Starman gets some good use out of his powers in this episode, and I like that it climaxes on him making the choice to reveal them in order to save Jessica's life. It's a simple solution, but it's locked inside a mind only he has access to. There's also some more great Robert Hays bits like explaining he's fully aware of what's in a hot dog and that it doesn't include actual dogs, or finally taking his own fumbling ride on a motorcycle, or trying to actually make some practical use of his cover profession as a photographer, or even the great bit with Jessica as he walks up without a shirt and doesn't quite grasp the function of her nightgown. This is a well played scene that, in a typical show, would have become flirty and left us hanging with the possibility of romance. In Fugitive or Incredible Hulk, that's exactly what we'd have gotten. Again, this show is about fatherhood, and him wanting to connect with the wayward mother of his child, so Starman doesn't want that, and it's instead a charmingly innocent moment that feeds into Joe's plot about jealousy.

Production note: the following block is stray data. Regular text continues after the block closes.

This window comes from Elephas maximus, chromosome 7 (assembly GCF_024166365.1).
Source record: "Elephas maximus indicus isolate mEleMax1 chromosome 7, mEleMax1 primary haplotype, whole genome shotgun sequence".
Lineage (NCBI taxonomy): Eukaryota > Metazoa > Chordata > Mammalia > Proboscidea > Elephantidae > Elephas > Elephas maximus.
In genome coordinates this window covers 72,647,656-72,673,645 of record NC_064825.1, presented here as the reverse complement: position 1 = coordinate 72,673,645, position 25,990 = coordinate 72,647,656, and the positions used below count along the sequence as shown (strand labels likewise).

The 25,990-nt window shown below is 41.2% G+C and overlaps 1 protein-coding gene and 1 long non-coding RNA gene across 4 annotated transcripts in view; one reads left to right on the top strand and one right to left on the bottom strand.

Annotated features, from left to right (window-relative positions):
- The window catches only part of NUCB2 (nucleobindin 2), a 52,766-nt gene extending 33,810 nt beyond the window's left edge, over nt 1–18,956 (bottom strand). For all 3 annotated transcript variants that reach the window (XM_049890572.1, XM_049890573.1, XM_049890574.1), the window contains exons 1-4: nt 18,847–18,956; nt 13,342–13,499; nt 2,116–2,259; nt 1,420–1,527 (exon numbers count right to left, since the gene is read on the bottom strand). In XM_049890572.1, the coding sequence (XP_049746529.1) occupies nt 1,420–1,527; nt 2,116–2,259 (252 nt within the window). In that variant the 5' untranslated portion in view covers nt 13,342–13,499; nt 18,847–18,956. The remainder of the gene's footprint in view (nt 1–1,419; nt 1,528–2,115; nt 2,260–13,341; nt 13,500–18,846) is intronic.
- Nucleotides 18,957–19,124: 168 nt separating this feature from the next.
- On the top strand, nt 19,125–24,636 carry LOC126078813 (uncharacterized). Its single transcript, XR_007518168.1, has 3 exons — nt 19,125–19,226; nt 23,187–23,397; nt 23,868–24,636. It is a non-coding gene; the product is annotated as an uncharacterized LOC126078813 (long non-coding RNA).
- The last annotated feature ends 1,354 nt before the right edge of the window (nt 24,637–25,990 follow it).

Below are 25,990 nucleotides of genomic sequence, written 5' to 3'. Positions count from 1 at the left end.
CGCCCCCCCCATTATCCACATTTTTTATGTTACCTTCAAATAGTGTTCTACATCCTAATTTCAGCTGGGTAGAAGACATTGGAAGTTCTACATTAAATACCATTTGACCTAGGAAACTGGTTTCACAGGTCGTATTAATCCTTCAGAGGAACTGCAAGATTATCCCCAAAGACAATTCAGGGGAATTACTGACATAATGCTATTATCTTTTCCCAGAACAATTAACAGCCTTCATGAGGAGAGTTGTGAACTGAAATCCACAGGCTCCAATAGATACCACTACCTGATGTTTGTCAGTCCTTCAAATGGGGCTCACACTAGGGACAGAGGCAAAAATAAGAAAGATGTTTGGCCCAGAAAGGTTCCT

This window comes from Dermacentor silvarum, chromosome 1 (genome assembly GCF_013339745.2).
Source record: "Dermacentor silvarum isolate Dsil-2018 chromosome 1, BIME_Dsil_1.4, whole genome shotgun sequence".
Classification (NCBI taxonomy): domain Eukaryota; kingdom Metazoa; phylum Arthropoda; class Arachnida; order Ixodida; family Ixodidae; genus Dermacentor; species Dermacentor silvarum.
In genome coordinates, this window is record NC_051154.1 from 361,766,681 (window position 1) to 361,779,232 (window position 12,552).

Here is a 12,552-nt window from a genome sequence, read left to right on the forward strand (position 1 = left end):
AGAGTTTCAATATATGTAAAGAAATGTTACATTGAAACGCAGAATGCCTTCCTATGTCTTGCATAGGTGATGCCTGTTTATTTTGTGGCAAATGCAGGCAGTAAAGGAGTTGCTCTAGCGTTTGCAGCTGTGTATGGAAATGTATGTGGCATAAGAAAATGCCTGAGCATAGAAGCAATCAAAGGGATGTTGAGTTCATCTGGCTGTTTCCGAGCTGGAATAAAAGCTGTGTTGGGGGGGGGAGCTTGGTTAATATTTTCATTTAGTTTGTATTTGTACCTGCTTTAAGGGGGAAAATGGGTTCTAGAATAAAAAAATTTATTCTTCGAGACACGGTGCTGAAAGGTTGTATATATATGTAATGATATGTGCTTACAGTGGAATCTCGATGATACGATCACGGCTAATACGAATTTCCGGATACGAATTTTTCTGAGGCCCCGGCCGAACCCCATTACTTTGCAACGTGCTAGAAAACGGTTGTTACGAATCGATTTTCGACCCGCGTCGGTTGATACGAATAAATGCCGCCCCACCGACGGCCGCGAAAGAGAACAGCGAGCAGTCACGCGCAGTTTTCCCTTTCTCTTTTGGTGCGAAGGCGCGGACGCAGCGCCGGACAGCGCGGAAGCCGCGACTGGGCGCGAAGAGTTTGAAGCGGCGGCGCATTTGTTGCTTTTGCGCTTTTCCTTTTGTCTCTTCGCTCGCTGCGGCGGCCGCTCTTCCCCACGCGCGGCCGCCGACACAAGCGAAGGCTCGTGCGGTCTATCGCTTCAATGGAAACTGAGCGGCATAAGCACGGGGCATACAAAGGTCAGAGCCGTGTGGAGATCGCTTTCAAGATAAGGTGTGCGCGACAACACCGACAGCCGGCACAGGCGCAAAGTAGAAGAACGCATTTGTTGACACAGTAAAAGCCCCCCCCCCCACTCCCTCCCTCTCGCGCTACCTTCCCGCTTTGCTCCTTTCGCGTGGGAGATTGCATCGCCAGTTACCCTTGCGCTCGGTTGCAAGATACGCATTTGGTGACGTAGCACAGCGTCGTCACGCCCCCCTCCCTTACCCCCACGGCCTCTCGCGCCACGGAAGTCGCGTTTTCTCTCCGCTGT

It's a good episode, and I continue to be impressed with the character writing on this show, but it is also maybe a bit too quiet. I don't have a problem with them wanting to focus more on light studies and easy philosophizing, but both the film and the pilot managed to do that while still having a genuine threat that gave the story a drive. We need more drive. Fox isn't cutting it alone in his present form.